Zero Emission Hydrogen Turbine Center

– on the path to decarbonization
Our goal: zero emissions

Showcasing a future energy system with hydrogen turbines

The next decades are expected to be among the most transformative the energy sector has ever seen when the world is moving away from fossil fuels. As part of this transformation we expanded our own gas turbine test facility in the town of Finspång, Sweden, to become a model of the future energy system.

Together with international partners within the research project Zero Emission Hydrogen Turbine Center (ZEHTC) we set up a demonstration plant to showcase a flexible and sustainable energy system connecting gas turbines with hydrogen, renewable energy and energy storage. This provides valuable insights to be able to accelerate into a decarbonized energy future.

The Zero Emission Hydrogen Turbine Center at a glance

The project idea

Watch our video to learn more

The demonstrator plant  will provide valuable insights to be able to accelerate into a decarbonized energy future.

Read more about the project and all the partners on our partner website


How does it work?

The test center opens up multiple possibilities: Excess energy from gas turbine tests and electricity from solar panels is used to produce hydrogen in an electrolyzer. The energy is stored as compressed hydrogen and in batteries.

This way a closed loop plant is created, producing its own hydrogen for our continued research and development to optimize the use of hydrogen in gas turbines. All this also while supporting our goal to be able to run our gas turbines on 100% hydrogen by 2030.

Click on the labels to learn more about the components of the solution
Solar Panels

Solar panels are installed at the gas turbine production site to generate electricity that will be used for producing green hydrogen.


Technical specifications:

  • 133 kW peak (DC)
  • 100 kW (AC)
  • About 1500 m2 ground area
Battery Storage

Battery storage is used to increase the operation flexibility of our energy system and to show different possibilities of storing energy; either as compressed hydrogen and/or as electricity in batteries.


Technical specifications:

  • 75 kW / 76 kWh
  • enables island operation of the system (decoupled from external electricity grid)
H₂ Storage

We store hydrogen produced in the electrolyzer and feed it back into the plant as gas turbine fuel when we need it for the next test.


Technical specifications:

  • 24,000 liters @200 bar, which is about 360 kg
  • Stored in bottles
LNG and Biogas

The main fuel used at the gas turbine testing facility has been natural gas. In 2020 biogas was added in the strive to reduce the environmental impact and to demonstrate fossil free gas turbine operation.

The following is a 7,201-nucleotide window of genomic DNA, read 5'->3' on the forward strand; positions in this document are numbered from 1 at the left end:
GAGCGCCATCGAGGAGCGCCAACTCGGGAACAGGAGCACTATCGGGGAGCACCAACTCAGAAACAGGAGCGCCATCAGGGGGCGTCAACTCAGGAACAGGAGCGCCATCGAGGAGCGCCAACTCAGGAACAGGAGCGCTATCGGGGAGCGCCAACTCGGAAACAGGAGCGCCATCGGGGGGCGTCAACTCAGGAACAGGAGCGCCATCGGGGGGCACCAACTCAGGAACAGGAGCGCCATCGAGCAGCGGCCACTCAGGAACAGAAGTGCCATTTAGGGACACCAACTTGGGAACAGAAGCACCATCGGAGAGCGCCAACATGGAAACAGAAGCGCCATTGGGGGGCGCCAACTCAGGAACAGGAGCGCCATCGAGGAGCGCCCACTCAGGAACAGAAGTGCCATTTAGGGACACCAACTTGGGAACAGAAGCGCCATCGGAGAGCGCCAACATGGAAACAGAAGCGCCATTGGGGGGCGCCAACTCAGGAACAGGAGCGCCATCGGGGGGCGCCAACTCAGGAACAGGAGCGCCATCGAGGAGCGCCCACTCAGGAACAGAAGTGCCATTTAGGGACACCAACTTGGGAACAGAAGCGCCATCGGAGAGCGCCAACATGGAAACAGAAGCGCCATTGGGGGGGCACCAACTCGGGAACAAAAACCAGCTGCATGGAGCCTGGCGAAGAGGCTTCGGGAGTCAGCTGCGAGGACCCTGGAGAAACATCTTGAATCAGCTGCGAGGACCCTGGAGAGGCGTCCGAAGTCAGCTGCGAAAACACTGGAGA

The more green fuels like biogas, and/or hydrogen, are blended into the mix, the less CO₂ is emitted into the air. 

National grid

During the delivery tests, the gas turbines generate a huge peak of electricity. A big portion of this electricity is fed into the national electrical grid.

However, the grid cannot handle all of the generated electricity. Part of this excess power will, as part of the Zero Emission Hydrogen Turbine Center, be directed to an electrolyzer to produce hydrogen that can be added as carbon-free gas turbine fuel at the next gas turbine test.

Electrolyzer and Compressor

The electrolyzer produces green hydrogen from solar energy – and from the excess power of the gas turbine delivery tests. We can then compress the hydrogen and store it to feed it back into the plant as gas turbine fuel when we need it for the next test.


Technical specifications:

  • PEM Electrolyzer 225 kW: 47 Nm3/h hydrogen production capacity @nominal operation, which would give about 100 kg per day in full time operation
  • Diaphragm compressor 15,5 kW: compress the hydrogen from 30 bar to the storage pressure of 200 bar

Siemens Energy in Finspång, Sweden, has three active test riggs in operation for performing complete mechanical running tests (MRT) on gas turbines SGT-600, -700, -750 and SGT-800.

The fuel used is natural gas, and since 2020 also biogas. In 2021 hydrogen will be added to the mix. This fuel shift is in line with the target for the test facility to be CO₂ neutral by 2030.


Gas turbine operation @ 15%vol hydrogen: 

  • One hour of full load test operation consumes 150 kg hydrogen and saves 360 kg fuel gas and about 1 ton C0₂ emissions *


*Assumptions: Typical medium size gas turbine (30-35 MWel) fuel consumption – SGT-700

The future of gas turbines

So, what is the role of gas turbines in a sustainable energy system?

Gas turbines have proven to be very effective in balancing intermittent renewable energy production due to their flexibility and short ramp-up times. According to the International Energy Agency, gas turbines will play an important role in providing flexibility in the electrical grid in a Sustainable Development Scenario.

H₂ capabilities of our medium-sized gas turbines

As of today, the gas turbines we're testing in our new Zero Emission Hydrogen Turbine Center are ready to burn up to 75% of hydrogen in the fuel mix. And step by step we aim to reach 100% by 2030.

A sustainable energy system

Gas turbines with hydrogen as fuel have great potential to provide more stability in future energy systems that involve increasing shares from renewable sources without increasing carbon emissions.

As power from solar and wind is highly volatile and does not always match the energy demand, hydrogen – produced from these green energy sources – can be used as an energy storage solution. The subsequent combustion of hydrogen results in zero carbon emissions.


Gas turbines provide in themselves renewable power when running on hydrogen, or any other fossil-free fuel like e-fuels (i.e. e-methanol, e-diesel, e-methane) or bio-fuels (i.e. bio-methanol, ethanol, or bio-diesel).

References and Use Cases